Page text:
The end-user organizations seem to be strongly behind this, given the participation of Boeing, General Motors, Lockheed Martin, Mitre, VISA, USA’s Department of Homeland Security, Japan’s Electronic Commerce Promotion Council, and Canada’s Public Works and Government Services. However, The Register reports today that some of the biggest names in enterprise computing have not yet hopped on board: Microsoft and Oracle, to name two. Shame, shame; you guys aren’t planning to go the proprietary route, are you?

BIJ online edition

Business Integration Journal (formerly EAI Journal) now makes their magazine available via free email subscription, for those of us who are not in the U.S. and therefore not eligible for a free paper subscription. A lot of the content is “advertorial” written by vendors, but there are a few gems in there, such as this month’s article on process-centric business intelligence by Keith Gile at Forrester Research, wherein he tackles the problem of out-of-context BI data by looking at ways for BI platforms to associate data with processes in order to deliver decision-making capability to the operational level.

Given BIJ’s policy of not publishing PDF copies of the current edition’s articles on their website until the next month’s edition is available, this e-subscription is the only way to get the content in electronic format at the time of publication, and I actually prefer an electronic copy of these “read and toss” magazines anyway. I think that I was sent an invitation for the subscription, but have no idea why; poke around on their site and you’ll probably find something. They also have issues back to January 2000 online, some of which are really a blast from the past.

My only complaint is that the e-subscription issue is hosted on Olive Software’s “ActiveMagazine”, which is really not a nice way to read online. It also doesn’t produce very readable copies if I print to PDF, so if I want to save a copy of an article or send it to a client, I have to either put up with the poor quality or wait until next month for it to come available on the BIJ website.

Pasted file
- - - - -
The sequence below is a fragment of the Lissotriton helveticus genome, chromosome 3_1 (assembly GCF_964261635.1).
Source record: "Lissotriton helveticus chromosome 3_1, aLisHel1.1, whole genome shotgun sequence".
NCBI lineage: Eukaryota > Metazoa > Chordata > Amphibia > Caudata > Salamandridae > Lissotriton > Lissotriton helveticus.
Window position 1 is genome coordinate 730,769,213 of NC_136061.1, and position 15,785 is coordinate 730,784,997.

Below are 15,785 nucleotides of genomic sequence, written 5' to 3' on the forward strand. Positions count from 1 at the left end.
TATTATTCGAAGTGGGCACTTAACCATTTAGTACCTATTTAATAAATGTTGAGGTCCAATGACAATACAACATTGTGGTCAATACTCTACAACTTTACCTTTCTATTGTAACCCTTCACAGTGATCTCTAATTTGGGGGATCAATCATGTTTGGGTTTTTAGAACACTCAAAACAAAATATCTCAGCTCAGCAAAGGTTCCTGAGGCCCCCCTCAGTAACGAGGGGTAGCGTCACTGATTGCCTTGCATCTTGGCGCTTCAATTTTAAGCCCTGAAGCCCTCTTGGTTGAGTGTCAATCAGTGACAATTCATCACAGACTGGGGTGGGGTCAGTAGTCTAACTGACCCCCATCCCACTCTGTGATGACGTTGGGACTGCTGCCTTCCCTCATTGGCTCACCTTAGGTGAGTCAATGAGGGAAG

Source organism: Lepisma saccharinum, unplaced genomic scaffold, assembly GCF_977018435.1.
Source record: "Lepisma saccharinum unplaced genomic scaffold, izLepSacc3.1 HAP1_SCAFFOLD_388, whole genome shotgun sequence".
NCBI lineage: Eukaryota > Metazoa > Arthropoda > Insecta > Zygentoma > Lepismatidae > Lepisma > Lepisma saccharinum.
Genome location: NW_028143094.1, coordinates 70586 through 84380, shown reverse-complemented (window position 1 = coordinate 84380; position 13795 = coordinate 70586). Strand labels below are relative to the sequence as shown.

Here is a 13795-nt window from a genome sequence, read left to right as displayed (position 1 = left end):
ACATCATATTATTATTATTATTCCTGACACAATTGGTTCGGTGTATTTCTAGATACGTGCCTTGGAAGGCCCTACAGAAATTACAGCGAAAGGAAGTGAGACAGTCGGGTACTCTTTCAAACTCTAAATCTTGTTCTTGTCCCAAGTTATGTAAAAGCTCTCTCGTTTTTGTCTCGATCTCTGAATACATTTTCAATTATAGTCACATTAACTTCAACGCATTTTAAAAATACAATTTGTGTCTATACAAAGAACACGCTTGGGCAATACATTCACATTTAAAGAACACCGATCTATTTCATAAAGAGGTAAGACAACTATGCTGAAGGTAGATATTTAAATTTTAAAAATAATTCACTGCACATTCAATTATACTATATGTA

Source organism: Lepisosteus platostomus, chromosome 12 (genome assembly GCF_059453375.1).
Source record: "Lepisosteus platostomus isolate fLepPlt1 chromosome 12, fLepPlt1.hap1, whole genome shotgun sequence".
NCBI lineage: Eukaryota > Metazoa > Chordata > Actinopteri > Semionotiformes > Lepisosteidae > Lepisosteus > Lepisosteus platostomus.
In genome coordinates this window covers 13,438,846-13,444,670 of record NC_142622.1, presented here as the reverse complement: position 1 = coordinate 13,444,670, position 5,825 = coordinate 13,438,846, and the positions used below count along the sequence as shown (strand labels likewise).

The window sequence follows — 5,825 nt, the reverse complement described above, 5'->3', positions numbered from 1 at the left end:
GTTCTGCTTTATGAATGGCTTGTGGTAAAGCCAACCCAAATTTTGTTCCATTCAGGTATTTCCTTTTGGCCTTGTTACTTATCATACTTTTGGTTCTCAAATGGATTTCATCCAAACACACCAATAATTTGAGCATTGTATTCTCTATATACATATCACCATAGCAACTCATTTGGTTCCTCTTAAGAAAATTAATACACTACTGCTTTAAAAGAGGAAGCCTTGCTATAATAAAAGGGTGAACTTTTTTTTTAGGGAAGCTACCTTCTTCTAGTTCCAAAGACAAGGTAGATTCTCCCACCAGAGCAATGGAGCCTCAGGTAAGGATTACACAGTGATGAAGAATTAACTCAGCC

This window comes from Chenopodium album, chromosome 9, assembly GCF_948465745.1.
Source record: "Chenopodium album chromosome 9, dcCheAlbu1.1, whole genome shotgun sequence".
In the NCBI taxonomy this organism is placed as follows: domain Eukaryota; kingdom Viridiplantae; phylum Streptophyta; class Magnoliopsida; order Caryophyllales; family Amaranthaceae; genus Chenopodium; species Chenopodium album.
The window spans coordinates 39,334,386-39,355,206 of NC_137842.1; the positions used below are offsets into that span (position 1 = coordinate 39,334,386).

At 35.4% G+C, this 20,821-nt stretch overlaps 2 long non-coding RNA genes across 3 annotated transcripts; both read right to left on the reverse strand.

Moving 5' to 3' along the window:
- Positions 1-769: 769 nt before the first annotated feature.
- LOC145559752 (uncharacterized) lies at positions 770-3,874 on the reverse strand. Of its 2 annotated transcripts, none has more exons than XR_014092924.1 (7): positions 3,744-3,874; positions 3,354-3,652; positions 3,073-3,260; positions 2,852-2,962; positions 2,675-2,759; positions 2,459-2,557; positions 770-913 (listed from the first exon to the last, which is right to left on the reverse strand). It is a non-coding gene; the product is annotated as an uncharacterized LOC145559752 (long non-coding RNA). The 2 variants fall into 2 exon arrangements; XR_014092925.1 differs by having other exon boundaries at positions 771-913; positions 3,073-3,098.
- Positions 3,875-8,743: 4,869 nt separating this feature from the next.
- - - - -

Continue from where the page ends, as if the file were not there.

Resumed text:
SOA and process designers

A post last week on the problem of the economics of process change by Christopher Koch at states the problem succinctly:

IT is in a mess because we have business processes that are locked into source code that is difficult to change or modify?that?s the real issue underlying the argument. That makes customization a dirty, expensive word.

Although he admits to possibly being “drunk on the Service Oriented Architecture Kool-Aid” that’s around, he sees SOA as a potential solution to the problem:

There needs to be a separate layer in the architecture for integration and business process change and coordination. Though web services aren?t always at the core of the layer, the concept of services is.

“Services” as a concept is interesting in this context, although I believe that SOA is just the flavour of the month in terms of naming. We did things like this years ago through appropriate encapsulation of functionality, and although our tools were a bit cruder than what is available now, we were essentially building services — when we did it correctly. Web services, WSDL and UDDI certainly make it easier to share these services, and I completely advocate their use for services to be shared within or between organizations.

The basic issue is that process designers shouldn’t need to understand the internals of the applications that they are orchestrating: they need to see applications such as ERP as a set of properly encapsulated, business-oriented functions that they can call at any point in a process. That means that the relevant functions within “legacy” applications (for lack of a better word) need to be exposed as discrete operations, and that an appropriate process orchestration tool be used to tie them all together.